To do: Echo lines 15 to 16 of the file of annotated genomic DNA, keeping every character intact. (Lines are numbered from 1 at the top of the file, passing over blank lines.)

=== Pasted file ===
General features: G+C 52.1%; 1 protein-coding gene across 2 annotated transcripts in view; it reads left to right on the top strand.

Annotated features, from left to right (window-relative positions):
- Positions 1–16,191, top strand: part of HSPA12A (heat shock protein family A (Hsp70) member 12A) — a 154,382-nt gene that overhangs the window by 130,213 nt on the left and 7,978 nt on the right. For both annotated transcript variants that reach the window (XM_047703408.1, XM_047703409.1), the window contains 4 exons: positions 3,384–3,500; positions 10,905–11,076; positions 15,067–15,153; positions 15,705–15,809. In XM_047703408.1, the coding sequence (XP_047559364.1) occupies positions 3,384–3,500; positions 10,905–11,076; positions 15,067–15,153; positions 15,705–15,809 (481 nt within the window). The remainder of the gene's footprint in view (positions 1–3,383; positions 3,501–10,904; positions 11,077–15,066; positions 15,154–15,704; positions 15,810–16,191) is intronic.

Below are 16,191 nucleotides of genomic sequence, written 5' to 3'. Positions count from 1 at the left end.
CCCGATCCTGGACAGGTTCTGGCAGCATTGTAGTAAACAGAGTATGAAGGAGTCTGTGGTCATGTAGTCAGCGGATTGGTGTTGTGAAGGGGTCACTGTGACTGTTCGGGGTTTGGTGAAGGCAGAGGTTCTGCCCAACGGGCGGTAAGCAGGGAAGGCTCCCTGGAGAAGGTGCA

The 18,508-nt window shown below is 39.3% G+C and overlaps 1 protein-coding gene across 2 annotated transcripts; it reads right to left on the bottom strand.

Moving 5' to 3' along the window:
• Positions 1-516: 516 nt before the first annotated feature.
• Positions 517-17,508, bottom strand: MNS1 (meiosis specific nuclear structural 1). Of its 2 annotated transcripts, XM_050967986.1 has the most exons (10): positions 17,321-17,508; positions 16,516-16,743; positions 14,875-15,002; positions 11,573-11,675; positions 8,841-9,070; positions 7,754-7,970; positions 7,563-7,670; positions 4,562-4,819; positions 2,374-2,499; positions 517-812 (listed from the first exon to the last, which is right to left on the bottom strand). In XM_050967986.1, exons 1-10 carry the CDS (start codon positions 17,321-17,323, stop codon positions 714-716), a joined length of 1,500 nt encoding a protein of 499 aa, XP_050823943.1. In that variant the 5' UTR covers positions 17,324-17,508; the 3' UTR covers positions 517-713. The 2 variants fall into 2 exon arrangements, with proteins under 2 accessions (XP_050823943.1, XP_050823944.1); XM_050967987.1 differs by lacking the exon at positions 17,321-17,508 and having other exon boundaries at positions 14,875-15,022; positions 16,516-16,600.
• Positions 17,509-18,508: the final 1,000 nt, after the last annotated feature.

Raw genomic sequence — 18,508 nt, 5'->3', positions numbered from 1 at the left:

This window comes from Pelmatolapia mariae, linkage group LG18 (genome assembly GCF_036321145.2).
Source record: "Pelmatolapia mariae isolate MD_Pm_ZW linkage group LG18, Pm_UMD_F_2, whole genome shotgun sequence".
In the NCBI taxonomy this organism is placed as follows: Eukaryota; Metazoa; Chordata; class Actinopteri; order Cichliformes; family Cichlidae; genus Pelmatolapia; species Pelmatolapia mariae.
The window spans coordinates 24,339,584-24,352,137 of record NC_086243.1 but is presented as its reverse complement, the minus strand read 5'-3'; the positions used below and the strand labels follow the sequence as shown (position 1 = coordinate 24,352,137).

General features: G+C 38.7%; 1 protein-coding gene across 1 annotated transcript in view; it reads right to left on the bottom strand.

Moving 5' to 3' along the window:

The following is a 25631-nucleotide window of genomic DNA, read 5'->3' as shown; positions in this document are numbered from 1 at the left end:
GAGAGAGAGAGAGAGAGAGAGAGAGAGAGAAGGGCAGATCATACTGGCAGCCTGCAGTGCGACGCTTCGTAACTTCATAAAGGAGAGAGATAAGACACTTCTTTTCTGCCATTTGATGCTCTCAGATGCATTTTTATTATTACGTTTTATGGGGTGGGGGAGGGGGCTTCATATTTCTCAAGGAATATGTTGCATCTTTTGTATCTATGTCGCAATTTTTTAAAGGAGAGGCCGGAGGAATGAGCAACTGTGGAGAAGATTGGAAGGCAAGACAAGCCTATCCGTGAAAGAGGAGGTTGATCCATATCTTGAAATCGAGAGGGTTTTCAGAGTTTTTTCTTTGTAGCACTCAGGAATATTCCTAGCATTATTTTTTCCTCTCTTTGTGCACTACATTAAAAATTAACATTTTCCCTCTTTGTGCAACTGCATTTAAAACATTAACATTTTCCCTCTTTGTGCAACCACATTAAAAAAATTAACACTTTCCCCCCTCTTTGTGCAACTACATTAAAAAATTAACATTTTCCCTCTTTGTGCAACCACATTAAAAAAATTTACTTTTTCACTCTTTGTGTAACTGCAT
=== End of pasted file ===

The window spans coordinates 24,339,584-24,352,137 of record NC_086243.1 but is presented as its reverse complement, the minus strand read 5'-3'; the positions used below and the strand labels follow the sequence as shown (position 1 = coordinate 24,352,137).

General features: G+C 38.7%; 1 protein-coding gene across 1 annotated transcript in view; it reads right to left on the bottom strand.